Give, Give, Ask

Give, Give, Ask

Give, Give, Ask

I’ve recently been a part of a program where one of the exercises we engage in is called “Give, Give, Ask.” It seems like a simple enough concept, you give help or assistance to others, and then you too can get help from the community. What a brilliant idea! But, what if you have a problem with one of the components? What if you have nothing to give? What if you don’t want to ask?

The Reality

The reality is that everyone has something to give. The story of the widow’s mite assures us of this. Whether it is insight, knowledge, a shoulder to cry or lean on, a prayer, or some other thing – you always have something to give. Unfortunately, the opposite problem seems to be the more significant issue, for me at least. I have never had a problem helping people – I enjoy it. The bigger problem is asking for help when I need it.

You always have something to offer

The Dilemma

Chatting with my daughter the other afternoon, she asked me why her friend hadn’t asked her for help about something. I’m always there for my friends. I always tell them that they can ask me for anything, and I’ll try to help them out any way I can. I responded, “but you don’t ask for help from them.” She explained that she didn’t like to ask for help – it made her uncomfortable. “I see,” I said, “Doesn’t that change the power dynamic then? I mean, if you’re always giving help and never asking for help, won’t they end up feeling like they are the ones with all the problems and you have all your stuff together? That might make them a bit reluctant to ask for help.”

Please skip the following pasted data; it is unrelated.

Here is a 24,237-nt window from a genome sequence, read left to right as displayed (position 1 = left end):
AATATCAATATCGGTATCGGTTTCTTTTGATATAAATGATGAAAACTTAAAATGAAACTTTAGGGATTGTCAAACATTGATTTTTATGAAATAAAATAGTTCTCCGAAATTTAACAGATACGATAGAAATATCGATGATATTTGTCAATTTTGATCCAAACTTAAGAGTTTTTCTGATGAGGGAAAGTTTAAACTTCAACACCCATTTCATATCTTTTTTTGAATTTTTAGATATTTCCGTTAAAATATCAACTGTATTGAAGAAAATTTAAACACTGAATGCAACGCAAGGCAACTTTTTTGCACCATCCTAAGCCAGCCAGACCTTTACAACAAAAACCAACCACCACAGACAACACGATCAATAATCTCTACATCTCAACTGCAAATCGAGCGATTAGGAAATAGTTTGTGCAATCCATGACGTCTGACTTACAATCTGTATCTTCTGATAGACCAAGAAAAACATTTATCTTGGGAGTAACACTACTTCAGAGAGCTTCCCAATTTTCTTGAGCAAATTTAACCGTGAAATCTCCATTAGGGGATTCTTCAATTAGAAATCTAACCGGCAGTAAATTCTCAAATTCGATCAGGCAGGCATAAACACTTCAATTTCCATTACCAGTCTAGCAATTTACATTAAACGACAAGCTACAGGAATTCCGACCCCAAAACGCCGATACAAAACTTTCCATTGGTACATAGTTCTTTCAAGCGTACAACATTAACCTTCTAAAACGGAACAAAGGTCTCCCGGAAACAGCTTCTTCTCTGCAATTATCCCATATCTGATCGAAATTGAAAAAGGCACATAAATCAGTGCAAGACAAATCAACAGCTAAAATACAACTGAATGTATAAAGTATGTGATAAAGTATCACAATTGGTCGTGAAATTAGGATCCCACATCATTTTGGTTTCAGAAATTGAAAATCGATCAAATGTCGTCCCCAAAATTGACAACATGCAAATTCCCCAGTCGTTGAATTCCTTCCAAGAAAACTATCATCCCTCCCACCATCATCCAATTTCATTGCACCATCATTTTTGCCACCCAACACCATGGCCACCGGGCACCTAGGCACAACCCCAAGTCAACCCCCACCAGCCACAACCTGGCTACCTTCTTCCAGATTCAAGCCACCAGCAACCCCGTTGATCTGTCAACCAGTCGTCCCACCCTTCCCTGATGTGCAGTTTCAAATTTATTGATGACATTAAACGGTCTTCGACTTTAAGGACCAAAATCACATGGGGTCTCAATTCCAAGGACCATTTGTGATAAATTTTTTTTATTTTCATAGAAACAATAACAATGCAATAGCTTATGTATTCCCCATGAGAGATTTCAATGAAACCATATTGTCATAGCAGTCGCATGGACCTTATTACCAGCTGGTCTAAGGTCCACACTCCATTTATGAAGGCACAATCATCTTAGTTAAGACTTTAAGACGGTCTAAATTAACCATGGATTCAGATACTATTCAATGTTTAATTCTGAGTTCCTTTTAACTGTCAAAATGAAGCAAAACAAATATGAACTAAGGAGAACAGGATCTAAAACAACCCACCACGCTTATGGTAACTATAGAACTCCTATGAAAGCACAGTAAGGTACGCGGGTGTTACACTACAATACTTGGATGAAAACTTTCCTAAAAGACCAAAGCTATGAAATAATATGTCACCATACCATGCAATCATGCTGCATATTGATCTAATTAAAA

She cocked her head, confusion giving way to comprehension. I continued, “When you ask for help from your friends, they feel like they too have something to offer. When you refuse to ask them for help, it can make them feel like they can’t ask you for help either. You leaning on them gives them permission to lean on you. No one wants to ask the perfect person for help. It makes you feel bad about yourself.”


Vanity, Fear, or Stubbornness?

Refusing to ask for help when you need it falls into three main categories. Either you believe that you are above asking for help for some reason, you are afraid that the person you ask can’t or won’t help you, or you will be judged in some way, or you are too stubborn to ask because you are so used to struggling through things on your own. Asking for help doesn’t make you weak – it makes you stronger. It builds your team. It helps you to thrive in your endeavors. What if Nehemiah hadn’t been brave enough to ask the king to rebuild Jerusalem?

Thrive Together!

You don’t have to do it alone! Thrive together with a friend, with family, or in a community. We make ourselves and each other stronger when we work together.

Come thrive with me!


Leave a Reply